Never, ever, just leap into the character. Don't go "Well, Draco is really a nice guy, he just pretends to be mean!" and then launch into Sweet!Draco. That would never happen. Show us how. Draco wouldn't just wake up one day and decide that he's madly in love with Hermione. There has to be something to build upon. You need to prove that Draco has the capacity to change. Snape wouldn't suddenly come to like Harry - show us how Harry earned Snape's respect. No one does a personality turn in the space of 24 hours; there are reasons, and it takes time to change. Why would Ron turn evil? Where has it been shown that he could every truly betray his best friends? Why would he? There has to be context. Diving into a fiction and seeing Ron as the Dark Lord's right-hand man can be infuriating if the explanation is simply, "Harry and Hermione got together, and Ron went bonkers." Give us the back story. Make it interesting. Make us understand, and make us sympathise. Make us care. How long has Ron been in love with Hermione? Why did Hermione's rejection hurt so much? Who is he angrier with? Does he regret it? Does he think about it? Go over everything.

Why Severe OOCness Doesn't Work:

It doesn't work because the characters are no longer themselves. If Draco turns into a harmless bunny rabbit, he's not Draco Malfoy anymore, he's just some person who happens to look like Draco and shares the same name. When Hermione turns punk, her essence disappears. You'd be better off writing a fiction with OC's (Original Characters). Because you're working within a fandom that has a lot of character development, twisting a character's personality too far only leads to aggravation. Overused OOCs:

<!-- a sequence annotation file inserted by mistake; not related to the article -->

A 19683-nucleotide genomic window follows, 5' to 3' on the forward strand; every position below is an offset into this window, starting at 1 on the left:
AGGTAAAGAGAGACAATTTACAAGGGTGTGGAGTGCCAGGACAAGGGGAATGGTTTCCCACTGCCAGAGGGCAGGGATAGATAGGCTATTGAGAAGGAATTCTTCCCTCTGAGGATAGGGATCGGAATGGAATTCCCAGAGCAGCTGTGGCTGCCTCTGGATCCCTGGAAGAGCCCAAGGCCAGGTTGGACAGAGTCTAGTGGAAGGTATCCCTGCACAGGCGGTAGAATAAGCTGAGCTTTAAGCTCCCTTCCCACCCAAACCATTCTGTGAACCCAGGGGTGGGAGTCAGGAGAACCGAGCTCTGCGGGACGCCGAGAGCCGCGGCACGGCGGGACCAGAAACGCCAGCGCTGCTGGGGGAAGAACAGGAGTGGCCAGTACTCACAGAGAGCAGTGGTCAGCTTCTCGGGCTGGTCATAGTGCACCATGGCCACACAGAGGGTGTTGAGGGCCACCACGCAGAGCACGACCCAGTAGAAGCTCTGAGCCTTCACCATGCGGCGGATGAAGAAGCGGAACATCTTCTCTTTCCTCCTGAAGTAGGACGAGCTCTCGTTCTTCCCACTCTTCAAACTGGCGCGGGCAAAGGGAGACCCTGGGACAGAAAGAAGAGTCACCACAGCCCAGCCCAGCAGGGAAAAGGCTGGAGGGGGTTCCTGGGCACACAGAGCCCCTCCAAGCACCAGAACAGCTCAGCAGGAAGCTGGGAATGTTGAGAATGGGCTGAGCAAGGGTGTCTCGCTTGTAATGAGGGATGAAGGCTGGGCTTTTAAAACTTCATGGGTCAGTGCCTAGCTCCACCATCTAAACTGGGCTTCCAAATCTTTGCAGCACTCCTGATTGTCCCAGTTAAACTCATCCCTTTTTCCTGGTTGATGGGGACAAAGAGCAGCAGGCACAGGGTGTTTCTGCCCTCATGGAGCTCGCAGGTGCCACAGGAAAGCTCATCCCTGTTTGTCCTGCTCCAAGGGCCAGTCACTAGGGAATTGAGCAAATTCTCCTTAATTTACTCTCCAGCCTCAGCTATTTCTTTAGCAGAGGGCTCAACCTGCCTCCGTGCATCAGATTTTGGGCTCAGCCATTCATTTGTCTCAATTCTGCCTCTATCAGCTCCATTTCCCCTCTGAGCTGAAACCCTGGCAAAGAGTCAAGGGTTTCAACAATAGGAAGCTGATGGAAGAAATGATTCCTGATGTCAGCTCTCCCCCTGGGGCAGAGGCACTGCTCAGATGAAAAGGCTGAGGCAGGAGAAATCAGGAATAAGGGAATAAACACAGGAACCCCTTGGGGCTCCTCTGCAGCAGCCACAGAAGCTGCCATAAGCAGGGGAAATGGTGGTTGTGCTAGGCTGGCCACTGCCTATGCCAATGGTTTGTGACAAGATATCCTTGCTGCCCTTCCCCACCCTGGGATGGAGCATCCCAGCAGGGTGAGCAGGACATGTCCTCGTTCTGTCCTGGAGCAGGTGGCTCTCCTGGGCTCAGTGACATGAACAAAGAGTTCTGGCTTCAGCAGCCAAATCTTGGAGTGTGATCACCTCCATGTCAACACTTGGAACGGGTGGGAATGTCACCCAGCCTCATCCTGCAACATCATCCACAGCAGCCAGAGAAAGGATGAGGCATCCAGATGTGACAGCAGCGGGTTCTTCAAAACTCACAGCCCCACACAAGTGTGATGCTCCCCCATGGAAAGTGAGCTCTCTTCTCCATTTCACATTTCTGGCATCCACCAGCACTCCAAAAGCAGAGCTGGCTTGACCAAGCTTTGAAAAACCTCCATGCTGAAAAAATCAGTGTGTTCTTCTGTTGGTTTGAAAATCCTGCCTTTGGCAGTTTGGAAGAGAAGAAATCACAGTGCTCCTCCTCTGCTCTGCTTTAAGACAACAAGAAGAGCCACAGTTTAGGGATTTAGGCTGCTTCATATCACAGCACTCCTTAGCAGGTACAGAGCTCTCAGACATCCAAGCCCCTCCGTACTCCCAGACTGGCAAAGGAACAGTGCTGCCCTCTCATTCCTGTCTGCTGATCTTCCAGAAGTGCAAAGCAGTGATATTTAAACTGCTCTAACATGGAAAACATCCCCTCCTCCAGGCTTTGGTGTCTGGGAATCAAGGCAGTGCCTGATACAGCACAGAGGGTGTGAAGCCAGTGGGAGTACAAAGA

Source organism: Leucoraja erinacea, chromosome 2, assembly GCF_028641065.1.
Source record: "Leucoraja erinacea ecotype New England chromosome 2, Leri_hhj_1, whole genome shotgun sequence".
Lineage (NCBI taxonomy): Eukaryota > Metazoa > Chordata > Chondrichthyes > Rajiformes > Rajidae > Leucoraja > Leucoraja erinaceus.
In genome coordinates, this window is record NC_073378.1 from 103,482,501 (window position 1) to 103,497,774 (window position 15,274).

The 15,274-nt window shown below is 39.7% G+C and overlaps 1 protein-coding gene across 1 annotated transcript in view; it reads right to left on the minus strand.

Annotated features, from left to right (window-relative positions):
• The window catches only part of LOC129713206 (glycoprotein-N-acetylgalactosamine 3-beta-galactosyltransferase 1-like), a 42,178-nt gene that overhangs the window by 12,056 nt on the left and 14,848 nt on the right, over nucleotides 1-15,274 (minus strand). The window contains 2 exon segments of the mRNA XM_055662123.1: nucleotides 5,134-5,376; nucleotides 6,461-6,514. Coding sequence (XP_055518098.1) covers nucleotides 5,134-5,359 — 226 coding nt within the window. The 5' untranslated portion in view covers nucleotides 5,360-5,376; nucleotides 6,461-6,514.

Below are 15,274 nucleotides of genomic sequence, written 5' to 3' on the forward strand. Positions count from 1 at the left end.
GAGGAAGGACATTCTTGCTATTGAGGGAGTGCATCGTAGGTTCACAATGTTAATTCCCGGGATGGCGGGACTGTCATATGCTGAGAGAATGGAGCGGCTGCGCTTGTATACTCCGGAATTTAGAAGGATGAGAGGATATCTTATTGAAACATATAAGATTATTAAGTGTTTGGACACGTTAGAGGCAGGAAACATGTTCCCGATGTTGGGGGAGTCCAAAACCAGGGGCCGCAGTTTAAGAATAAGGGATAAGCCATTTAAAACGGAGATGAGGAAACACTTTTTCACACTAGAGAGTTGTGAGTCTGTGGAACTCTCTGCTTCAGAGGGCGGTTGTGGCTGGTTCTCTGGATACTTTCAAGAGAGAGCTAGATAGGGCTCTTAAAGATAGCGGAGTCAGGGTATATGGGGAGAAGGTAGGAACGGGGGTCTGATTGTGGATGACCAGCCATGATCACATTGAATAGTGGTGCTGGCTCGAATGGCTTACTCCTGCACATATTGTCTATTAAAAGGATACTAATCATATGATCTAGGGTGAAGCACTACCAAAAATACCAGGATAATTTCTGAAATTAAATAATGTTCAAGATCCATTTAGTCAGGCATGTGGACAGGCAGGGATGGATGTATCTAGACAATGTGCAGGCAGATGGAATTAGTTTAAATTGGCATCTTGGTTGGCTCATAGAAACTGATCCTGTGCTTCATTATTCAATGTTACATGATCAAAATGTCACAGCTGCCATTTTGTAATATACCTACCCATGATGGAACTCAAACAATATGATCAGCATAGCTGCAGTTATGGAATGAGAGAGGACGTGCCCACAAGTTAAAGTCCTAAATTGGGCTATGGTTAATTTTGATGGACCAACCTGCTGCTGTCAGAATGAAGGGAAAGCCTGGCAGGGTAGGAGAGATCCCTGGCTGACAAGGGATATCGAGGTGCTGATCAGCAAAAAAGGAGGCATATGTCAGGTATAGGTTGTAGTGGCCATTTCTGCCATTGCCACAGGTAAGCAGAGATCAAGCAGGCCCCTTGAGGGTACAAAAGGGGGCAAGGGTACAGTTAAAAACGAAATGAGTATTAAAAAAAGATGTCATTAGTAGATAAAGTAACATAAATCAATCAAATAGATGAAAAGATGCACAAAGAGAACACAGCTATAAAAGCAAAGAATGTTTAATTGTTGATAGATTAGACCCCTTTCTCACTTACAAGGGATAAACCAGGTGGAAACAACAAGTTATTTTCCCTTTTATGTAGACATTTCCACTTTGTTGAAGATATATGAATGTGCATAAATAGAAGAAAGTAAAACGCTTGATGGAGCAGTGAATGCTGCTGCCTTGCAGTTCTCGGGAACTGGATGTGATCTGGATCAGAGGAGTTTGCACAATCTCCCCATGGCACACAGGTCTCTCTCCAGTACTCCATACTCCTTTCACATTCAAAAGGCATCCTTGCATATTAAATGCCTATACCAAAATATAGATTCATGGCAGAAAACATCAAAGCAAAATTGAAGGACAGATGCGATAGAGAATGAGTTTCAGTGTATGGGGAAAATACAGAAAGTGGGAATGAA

• Sweet!Draco
  • Gothic!Hermione
  • Gothic!Ginny
  • Slut!Hermione
  • Slut!Ginny
  • Sweet!Snape
  • Sweepingly Romantic!Harry (c'mon girls, he's nice, but not especially romantic)
  • Exceedingly Wise!Ron
  • Ditzy!Luna (She's different, but not stupid)
  • Senile!Dumbledore (he's an oddball sometimes, but not afflicted with Alzheimers)
  • Romantic!Voldemort
  • In Severe Need of Anger Management!Harry
  • In Severe Need of Anger Management!Ron

Attempting to write OOC is a feat that should be tried only once you have mastered the character as his/her canon-self. Never attempt to write OOC if you are not an experienced fan fiction writer. If you’re relatively new, or prefer strict canon/realism, OOC isn’t for you— and that’s okay. At the end of the day, we all need authors who know how to write Hermione and Neville and McGonagall as they are in the series; such stories are comforting. So do not be pressured.

Whether you’re writing OOC on purpose to explore a new facet of the character’s behavior, or whether you merely wish to stick to canon, it is essential to know your characters like the back of your hand. Re-read parts of the books before you sit down to write, especially parts which contain the characters you’ll be using in your own story. The tone and poise of the writing will rub off on you subconsciously. Ask yourself difficult, complex questions regarding the HP characters’ personalities. If you can’t answer them easily or adequately, do more research on that character and make sure you’ve read plenty of their canon dialogue.

For more help with characterization, we have an essay specifically on that topic; our dialogue essay also touches on the subject, so be sure to read through the rest of the Help section before sitting down to pen your personalities. Bear in mind that stories which harbor OOC characters without purpose and realism will be rejected— yet another reason to stick to canon personalities when in doubt.